Tuesday, June 08, 2010

The Heresies of Bad Liturgy and Ultramontaninism

I refer the reader to two posts on the heresies of bad liturgy and ultramontaninism from one of the more promising new blogs out there.


rick allen said...

I am sometimes disturbed by the common tendency--exaggerated, perhaps, by the existence of blogs on every possible subject--to critique liturgy to the most exquisite lengths.

I certainly care about the beauty of the liturgy, and I don't doubt that I could re-write the current Catholic liturgy to better express my devotional participation in the mass. The trouble is, most everyone else could, too, and we'd all go different directions.

I became Catholic in 1983, in a parish with an organist who trained under Karl Richter, whose choir was made up of semi-prefessional singers, with full polyphonic masses of Palestrina, Buxehude, Hayden, or Mozart, among others, every week. It was quite glorious.

After a few years I got a new job, in a county which had only one Catholic church, whose liturgical music was provided by a very devout young woman with a guitar and a voice that almost stayed on key.

My guess was that God was just trying to make sure that I didn't join the Catholic Church for the music.

My point is that what I find sappy and embarrassing others will experience as making the prayers of the Church accessible. What I find majestic and profound, others will find boring. off-putting and elitist.

I think we are too little aware of the enormous differences that exist and the enormous significance attributed, in our culture, to music, and musical styles. It requires some adjusting. I can put up with folk masses. Thank God nobody's yet (so far as I know) proposed a country-western mass. And I wish that Catholic liturgists could take seriously that bit in Vatican II about Gregorian Chant have "pride of place" in the Church.

But overall, I will love and pray the liturgy because it is the prayer of the Church. I may have my opinions, but it's not my place to dictate, and I think it's terribly sad that some have made the horrendous decision to leave the Church because they couldn't put up with a few sappy songs. What a witness to our steadfastness!

As noted below, I attended an Orthodox liturgy two weeks ago and found the people welcoming and the liturgy positively celestial. I have to admit being envious of your own steadfastness in not monkeying with the liturgy. But my role in the liturgy, in the Church I believe is the Church founded by Christ, is not that of critic, but of supplicant of the Most High God. If I spend my time carping at the music, the innovations, the poor intonation of the priest, the bad translations, I am probably not praying, and it strikes me as somewhat disingenuous to blame that on others.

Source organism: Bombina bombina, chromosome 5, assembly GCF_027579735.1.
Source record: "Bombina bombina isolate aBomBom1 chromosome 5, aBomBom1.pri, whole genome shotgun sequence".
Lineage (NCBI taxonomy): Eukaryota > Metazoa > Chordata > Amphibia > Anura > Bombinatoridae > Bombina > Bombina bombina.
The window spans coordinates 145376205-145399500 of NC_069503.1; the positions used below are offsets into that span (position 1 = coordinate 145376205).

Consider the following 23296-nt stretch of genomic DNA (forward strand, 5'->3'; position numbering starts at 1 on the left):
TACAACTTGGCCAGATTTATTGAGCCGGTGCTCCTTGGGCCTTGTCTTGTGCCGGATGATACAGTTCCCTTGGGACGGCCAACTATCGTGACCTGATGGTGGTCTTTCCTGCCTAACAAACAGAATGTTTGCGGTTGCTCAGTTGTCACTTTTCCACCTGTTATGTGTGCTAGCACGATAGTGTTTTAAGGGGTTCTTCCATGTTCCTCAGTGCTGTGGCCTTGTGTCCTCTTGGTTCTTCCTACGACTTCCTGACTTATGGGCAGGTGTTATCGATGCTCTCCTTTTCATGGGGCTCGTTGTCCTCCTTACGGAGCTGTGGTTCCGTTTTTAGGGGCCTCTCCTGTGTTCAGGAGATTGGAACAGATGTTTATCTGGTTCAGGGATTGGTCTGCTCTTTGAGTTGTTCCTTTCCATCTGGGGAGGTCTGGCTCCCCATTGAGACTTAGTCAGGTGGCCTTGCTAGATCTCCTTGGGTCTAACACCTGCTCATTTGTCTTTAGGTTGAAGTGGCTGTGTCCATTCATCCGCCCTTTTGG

Ed said...

Well said, Mr. Allen. I struggled quite a lot in seminary (as a United Methodist seminarian) with the things that went on in the chapel services. (The services ranged from quasi-Anglican liturgical services to black Baptist fare to "emergent church" services to services where someone "liturgically painted" on a canvass whilst the service was going on.) I stopped going to chapel about halfway through seminary. It was probably the right decision. I struggled with a harsh and judgmental anger toward the things that were going on around me and towards the people that were doing them. Sometimes I'm sure it was my fault, sometimes no doubt heaven knows my issues were founded in just objections. But the point of what I'm trying to say is, whenever I went to chapel and was gripped with feelings of judgmentalism, superiority, or hatred, I certainly was not worshiping, and I knew it.

In the end, it proved impossible for me to reconcile myself to the seminary chapel. I think I won the battle of judging people individually there, but I could never deal with the pretensiousness of the atmosphere, nor with the horrors of "liturgical dancing" and the like. Honestly, there are just some forms (okay, a whole lot of forms) that are inappropriate to Christian worship. The question is where do we draw the line.

I don't know the hearts of the people who left your church because of "sappy songs," but maybe their response was one of revulsion at seeing something that they were sure was sacred made common, desecrated by triviality or some such thing. This was, probably, in the end, the reason I stopped going to chapel (and attended an Anglican Church for "rehab"). ;-)